One of the biggest cause of disability is the nerve damage which is also irreversible as nerve cells do not have the ability to divide or regenerate. As nerve is the ‘pathway’ that connects muscles and brain and enables all body response using muscles, when it’s damaged all muscle function is lost. There has never been any effective cure for this condition but a new research gives a ray of hope.
Neuroscientists and optogenics from London have developed a technique that uses light to restore function to muscles rendered useless due to damaged nerves. In Optogentics, cells are modified to produce proteins that respond to light. With nerve cells, the presence of light would cause them to fire.
Using that observation the researchers modified a group of embryonic stem cells to grow into nerve cells which were then implanted onto the ligated sciatic nerve of the mouse. After the implanted cells integrated with the existing cell, the mouse was cut open again and shone a light on the implant. That caused activation of the leg muscles.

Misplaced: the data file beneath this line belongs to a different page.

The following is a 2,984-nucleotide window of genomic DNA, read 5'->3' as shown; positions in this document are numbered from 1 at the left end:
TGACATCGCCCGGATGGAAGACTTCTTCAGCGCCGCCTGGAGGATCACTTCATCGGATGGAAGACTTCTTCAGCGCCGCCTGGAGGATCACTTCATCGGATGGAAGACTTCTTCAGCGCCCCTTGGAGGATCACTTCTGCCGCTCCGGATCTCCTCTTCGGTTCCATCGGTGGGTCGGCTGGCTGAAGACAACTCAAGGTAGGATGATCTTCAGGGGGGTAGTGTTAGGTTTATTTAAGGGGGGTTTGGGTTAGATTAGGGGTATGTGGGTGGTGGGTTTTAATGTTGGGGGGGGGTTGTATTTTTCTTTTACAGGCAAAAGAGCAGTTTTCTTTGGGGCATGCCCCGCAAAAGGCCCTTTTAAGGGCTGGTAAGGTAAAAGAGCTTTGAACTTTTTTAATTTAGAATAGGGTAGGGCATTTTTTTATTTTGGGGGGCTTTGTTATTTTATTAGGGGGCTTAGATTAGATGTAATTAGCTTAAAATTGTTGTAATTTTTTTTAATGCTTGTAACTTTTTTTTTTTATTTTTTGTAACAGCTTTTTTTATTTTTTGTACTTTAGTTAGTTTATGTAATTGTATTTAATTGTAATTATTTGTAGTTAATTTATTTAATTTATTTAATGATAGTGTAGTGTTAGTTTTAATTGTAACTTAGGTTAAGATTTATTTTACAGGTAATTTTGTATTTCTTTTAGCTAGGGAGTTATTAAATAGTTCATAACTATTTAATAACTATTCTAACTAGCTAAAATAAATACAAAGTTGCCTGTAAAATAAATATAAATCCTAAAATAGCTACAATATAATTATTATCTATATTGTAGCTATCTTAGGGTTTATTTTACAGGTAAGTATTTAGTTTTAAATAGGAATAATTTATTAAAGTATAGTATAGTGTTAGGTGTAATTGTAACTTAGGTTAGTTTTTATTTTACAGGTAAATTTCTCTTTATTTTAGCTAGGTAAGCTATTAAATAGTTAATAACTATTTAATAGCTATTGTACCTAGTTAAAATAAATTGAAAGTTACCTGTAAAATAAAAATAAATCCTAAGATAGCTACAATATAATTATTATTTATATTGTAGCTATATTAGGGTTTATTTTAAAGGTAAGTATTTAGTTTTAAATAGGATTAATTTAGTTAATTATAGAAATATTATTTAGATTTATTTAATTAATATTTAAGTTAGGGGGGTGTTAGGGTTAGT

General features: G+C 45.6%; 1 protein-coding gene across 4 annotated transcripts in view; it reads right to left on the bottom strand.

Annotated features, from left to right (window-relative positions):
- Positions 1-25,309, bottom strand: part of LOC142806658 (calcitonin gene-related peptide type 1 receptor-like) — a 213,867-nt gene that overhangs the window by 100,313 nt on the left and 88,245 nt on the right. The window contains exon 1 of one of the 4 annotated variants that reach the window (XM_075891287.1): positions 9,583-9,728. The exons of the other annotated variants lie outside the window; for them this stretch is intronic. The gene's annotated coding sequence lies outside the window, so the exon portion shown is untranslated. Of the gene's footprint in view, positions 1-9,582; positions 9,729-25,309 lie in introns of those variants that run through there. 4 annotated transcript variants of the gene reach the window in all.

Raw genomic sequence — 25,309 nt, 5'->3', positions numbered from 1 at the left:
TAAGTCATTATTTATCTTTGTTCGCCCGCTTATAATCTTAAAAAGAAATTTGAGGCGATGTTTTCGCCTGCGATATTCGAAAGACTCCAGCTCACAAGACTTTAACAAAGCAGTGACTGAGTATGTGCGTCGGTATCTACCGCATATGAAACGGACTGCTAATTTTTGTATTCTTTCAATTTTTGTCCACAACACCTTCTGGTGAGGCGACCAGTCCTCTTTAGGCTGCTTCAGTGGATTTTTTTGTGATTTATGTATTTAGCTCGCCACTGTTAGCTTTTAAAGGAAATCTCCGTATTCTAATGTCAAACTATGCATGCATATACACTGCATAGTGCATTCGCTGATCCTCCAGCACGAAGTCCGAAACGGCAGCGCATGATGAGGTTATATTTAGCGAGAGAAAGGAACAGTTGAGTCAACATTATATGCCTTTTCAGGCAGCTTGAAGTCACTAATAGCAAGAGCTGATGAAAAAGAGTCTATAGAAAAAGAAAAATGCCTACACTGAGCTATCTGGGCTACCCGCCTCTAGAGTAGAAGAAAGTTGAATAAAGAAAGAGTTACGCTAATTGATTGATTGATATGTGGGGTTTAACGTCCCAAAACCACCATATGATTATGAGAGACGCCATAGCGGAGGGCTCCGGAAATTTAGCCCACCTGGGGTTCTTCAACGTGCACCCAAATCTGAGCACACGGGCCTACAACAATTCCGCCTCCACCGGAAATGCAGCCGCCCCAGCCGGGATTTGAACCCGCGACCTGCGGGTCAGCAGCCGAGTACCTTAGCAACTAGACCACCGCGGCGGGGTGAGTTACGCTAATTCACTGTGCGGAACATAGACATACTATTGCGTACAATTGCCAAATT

Although experiment proves it to be effective, it can only be used as a therapeutic technique just like electrical stimulation therapy techniques that help regenerate lost nerve cells. So for now it can’t be used as a permanent means to restore the damaged nerve and associated non-functional muscle.
Besides, to be used in humans, scientists have to be sure if it can be applied to an awake person without anesthesia. Also, it’s not yet decided how would the flow of electricity be controlled from cells to muscles. Despite those questions, scientists think it will be proved useful for humans sometime in near future.